calories or your Total Daily Energy Expenditure (TDEE).

Activity Factors:

  • Sedentary (little or no exercise) : Calorie-Calculation = BMR x 1.2
  • Lightly active (light exercise/sports 1-3 days/week) : Calorie-Calculation = BMR x 1.375
  • Moderately active (moderate exercise/sports 3-5 days/week) : Calorie-Calculation = BMR x 1.55
  • Very active (hard exercise/sports 6-7 days a week) : Calorie-Calculation = BMR x 1.725
  • Extra active (very hard exercise/sports & physical job or 2x training) : Calorie-Calculation = BMR x 1.9

How to Adjust Your Calories for Weight Loss and Weight Gain

Precaution: Don’t Set Your Calories Too Low

Most people do not need to cut their calories lower than 1300-1500. The exception to this rule is a very short, petite woman, or someone who is bedridden.  Now read that again ladies.. 1200 calories is not enough for you! If you set you calories too low, you will end up failing in the long run. You may lose weight quickly and lots of it, but you will not be able to sustainably keep it off. In addition, most of the initial weight loss that you will lose is only water weight, not true fat mass or even muscle mass.

How to Calculate Your macros

Now that you know how many calories that you need, it's time to figure out how they will break down into protein, carbs and fats. For most people, there are a range of macros that can work.

Protein typically should be set for 0.7-1.0 grams per pound of body weight. I know this sounds like a lot of protein, but protein keeps you feeling full for longer than carbs or fats.

Also, if you are lifting weights at all, you want to make sure your getting enough protein to help your muscles recover and grow. Carbs and fats can be set according to personal preference. 

Although you want to keep your fats around a minimum of 20% of total calories to make sure your hormones don't go crazy and out of whack.

A women who weighs 140 pounds, works a desk job during the day but works out every day after work. Her workout contains some weight lifting and some cardio. She's not actively trying to lose weight at this time.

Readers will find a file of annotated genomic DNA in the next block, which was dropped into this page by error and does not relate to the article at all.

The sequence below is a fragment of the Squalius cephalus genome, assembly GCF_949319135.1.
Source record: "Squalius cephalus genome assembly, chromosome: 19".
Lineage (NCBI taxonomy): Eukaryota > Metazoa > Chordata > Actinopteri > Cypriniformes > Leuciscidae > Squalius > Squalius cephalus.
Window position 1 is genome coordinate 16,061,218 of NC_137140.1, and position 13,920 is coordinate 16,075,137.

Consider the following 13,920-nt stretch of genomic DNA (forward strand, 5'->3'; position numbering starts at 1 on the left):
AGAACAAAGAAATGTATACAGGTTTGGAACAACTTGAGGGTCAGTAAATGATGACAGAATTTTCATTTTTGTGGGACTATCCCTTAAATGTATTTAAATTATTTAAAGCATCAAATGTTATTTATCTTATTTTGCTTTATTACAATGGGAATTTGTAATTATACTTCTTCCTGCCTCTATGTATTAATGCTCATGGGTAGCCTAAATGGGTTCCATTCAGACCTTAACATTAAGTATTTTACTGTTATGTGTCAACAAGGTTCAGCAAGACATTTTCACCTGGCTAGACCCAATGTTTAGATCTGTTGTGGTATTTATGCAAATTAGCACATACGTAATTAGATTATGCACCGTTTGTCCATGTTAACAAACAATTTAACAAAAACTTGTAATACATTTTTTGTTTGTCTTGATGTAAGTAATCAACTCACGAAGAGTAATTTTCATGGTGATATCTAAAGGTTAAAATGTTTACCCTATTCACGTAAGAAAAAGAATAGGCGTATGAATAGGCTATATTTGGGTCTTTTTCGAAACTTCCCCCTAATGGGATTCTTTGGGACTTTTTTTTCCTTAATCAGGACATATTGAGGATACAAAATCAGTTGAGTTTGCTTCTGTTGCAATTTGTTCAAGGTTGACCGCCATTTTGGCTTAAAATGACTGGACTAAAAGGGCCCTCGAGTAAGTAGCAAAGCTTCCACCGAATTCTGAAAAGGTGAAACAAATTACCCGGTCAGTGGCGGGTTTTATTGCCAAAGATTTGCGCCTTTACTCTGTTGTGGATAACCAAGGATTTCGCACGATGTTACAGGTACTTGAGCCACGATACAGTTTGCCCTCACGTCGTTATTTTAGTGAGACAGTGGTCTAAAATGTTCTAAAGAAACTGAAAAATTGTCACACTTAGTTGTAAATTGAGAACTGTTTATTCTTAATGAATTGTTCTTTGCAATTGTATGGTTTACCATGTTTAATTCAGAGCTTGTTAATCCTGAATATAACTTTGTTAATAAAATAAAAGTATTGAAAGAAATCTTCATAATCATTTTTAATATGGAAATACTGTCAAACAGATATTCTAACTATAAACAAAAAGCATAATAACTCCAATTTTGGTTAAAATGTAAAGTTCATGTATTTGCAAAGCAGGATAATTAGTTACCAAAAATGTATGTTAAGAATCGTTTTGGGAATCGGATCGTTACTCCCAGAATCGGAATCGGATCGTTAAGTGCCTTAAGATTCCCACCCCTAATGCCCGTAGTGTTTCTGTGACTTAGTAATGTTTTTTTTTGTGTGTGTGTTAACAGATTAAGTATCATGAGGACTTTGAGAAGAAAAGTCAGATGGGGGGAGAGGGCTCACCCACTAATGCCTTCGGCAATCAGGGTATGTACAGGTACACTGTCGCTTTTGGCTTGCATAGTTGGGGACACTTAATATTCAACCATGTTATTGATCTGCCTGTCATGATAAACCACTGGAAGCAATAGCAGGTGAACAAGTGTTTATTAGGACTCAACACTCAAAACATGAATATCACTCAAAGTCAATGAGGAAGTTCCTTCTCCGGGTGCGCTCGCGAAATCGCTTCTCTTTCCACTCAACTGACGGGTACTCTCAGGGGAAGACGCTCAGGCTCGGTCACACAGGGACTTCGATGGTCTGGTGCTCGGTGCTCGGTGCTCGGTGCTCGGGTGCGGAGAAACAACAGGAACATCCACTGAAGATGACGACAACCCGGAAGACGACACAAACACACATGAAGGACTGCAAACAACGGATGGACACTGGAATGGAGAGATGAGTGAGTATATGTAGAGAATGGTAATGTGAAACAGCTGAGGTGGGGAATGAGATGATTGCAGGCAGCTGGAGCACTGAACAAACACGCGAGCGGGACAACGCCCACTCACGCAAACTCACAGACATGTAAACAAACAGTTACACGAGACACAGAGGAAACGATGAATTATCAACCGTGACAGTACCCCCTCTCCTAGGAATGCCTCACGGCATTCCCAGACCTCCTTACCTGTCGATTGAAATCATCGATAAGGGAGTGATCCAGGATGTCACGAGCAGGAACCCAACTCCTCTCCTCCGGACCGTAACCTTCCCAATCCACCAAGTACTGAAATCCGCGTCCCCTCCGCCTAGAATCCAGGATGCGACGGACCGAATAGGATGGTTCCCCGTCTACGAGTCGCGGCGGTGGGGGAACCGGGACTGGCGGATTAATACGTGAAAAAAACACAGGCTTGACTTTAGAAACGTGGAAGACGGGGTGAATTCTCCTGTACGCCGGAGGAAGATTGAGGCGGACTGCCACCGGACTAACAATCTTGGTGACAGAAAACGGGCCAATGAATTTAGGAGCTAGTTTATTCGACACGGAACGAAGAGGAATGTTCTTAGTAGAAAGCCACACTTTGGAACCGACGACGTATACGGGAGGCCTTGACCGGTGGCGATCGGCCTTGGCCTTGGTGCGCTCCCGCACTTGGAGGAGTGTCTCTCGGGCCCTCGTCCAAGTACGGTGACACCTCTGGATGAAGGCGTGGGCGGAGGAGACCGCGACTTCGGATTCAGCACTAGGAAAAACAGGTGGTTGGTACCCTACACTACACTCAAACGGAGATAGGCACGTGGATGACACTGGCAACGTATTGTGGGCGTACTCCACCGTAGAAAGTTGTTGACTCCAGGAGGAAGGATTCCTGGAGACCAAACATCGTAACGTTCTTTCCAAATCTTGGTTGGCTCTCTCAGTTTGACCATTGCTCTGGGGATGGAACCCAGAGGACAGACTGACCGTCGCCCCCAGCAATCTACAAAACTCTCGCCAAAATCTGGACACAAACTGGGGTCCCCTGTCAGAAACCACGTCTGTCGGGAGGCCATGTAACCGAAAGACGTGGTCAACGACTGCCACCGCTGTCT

Bodyweight: 140 pounds
Maintenance Calories: 140*14=1960 (from guesstimate equation above)
Protein: 140lbs x 1 gram= 140 grams protein or 560 calories protein
Fats: 20% x 1960 = 392 calories of fat or 44 grams fat
Carbs = 1960 calories - (560 protein calories + 392 fat calories)= 1008 calories or 252 grams carbs

Carbs will fill up the left over calories that are left. You can always adjust the fats to be higher than 20% if you prefer more fat in your diet, but it's a personal preference how much you allot to carbs and fats after you account for protein.

What to Eat

Now that you know how your calories and macros break down, it's time to figure out what to eat. This is where an app like MyFitnessPal or LoseIt comes in. I personal prefer MyFitnessPal and have for years, but you can really use any app that you like. These apps track your calories and macros and help you hit your daily goals. You can eat anything that you want in moderation, as long as you meet your macros. If you feel better eating only organic whole foods, then go for it. If you prefer to indulge daily with ice cream, go for it. Just make your food fit your numbers. This will take some time to get used to, but over time you learn the portion sizes that are appropriate for you. You will also learn that having a burger and fries for lunch may mean that you have to go a little lighter on breakfast and dinner.

If your app doesn’t allow you to enter specific numbers and prefers that you chose more rounded numbers, round to the closest number that you can. Tracking your calories and macronutrients does not have to be perfect. Manufacturers can have up to 25% discrepancy in the calories that are on the label. If they can have a discrepancy, so can you. Aim to keep it within 5 – 7 grams of your goal.

Let me know which method you prefer in the comments below.